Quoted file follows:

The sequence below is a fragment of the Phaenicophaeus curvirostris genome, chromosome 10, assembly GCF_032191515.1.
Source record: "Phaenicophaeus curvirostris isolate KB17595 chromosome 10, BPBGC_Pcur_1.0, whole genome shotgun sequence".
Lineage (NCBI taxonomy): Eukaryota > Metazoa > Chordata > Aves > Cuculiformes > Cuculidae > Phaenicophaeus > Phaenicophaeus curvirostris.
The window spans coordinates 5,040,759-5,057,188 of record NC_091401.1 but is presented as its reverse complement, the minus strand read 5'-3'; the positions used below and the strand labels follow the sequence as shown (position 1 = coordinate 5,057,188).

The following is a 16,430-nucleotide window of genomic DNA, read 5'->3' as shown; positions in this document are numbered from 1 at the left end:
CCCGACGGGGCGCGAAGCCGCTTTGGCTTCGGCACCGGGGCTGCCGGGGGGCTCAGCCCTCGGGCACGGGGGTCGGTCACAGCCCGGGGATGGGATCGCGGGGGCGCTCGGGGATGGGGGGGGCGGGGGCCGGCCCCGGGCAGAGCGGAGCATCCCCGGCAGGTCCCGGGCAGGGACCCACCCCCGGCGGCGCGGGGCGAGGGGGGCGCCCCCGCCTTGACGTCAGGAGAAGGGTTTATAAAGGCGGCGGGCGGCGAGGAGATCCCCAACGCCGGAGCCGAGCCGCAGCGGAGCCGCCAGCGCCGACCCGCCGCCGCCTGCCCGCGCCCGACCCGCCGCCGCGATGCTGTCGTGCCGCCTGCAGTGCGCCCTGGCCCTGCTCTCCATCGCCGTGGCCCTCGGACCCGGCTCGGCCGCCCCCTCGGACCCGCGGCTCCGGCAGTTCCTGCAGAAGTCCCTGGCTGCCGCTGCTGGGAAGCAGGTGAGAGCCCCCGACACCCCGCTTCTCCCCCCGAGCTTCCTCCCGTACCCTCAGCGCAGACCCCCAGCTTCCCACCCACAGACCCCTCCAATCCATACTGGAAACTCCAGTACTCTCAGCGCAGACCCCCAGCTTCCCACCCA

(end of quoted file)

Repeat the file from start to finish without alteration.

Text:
The sequence below is a fragment of the Phaenicophaeus curvirostris genome, chromosome 10, assembly GCF_032191515.1.
Source record: "Phaenicophaeus curvirostris isolate KB17595 chromosome 10, BPBGC_Pcur_1.0, whole genome shotgun sequence".
Lineage (NCBI taxonomy): Eukaryota > Metazoa > Chordata > Aves > Cuculiformes > Cuculidae > Phaenicophaeus > Phaenicophaeus curvirostris.
The window spans coordinates 5,040,759-5,057,188 of record NC_091401.1 but is presented as its reverse complement, the minus strand read 5'-3'; the positions used below and the strand labels follow the sequence as shown (position 1 = coordinate 5,057,188).

The following is a 16,430-nucleotide window of genomic DNA, read 5'->3' as shown; positions in this document are numbered from 1 at the left end:
CCCGACGGGGCGCGAAGCCGCTTTGGCTTCGGCACCGGGGCTGCCGGGGGGCTCAGCCCTCGGGCACGGGGGTCGGTCACAGCCCGGGGATGGGATCGCGGGGGCGCTCGGGGATGGGGGGGGCGGGGGCCGGCCCCGGGCAGAGCGGAGCATCCCCGGCAGGTCCCGGGCAGGGACCCACCCCCGGCGGCGCGGGGCGAGGGGGGCGCCCCCGCCTTGACGTCAGGAGAAGGGTTTATAAAGGCGGCGGGCGGCGAGGAGATCCCCAACGCCGGAGCCGAGCCGCAGCGGAGCCGCCAGCGCCGACCCGCCGCCGCCTGCCCGCGCCCGACCCGCCGCCGCGATGCTGTCGTGCCGCCTGCAGTGCGCCCTGGCCCTGCTCTCCATCGCCGTGGCCCTCGGACCCGGCTCGGCCGCCCCCTCGGACCCGCGGCTCCGGCAGTTCCTGCAGAAGTCCCTGGCTGCCGCTGCTGGGAAGCAGGTGAGAGCCCCCGACACCCCGCTTCTCCCCCCGAGCTTCCTCCCGTACCCTCAGCGCAGACCCCCAGCTTCCCACCCACAGACCCCTCCAATCCATACTGGAAACTCCAGTACTCTCAGCGCAGACCCCCAGCTTCCCACCCA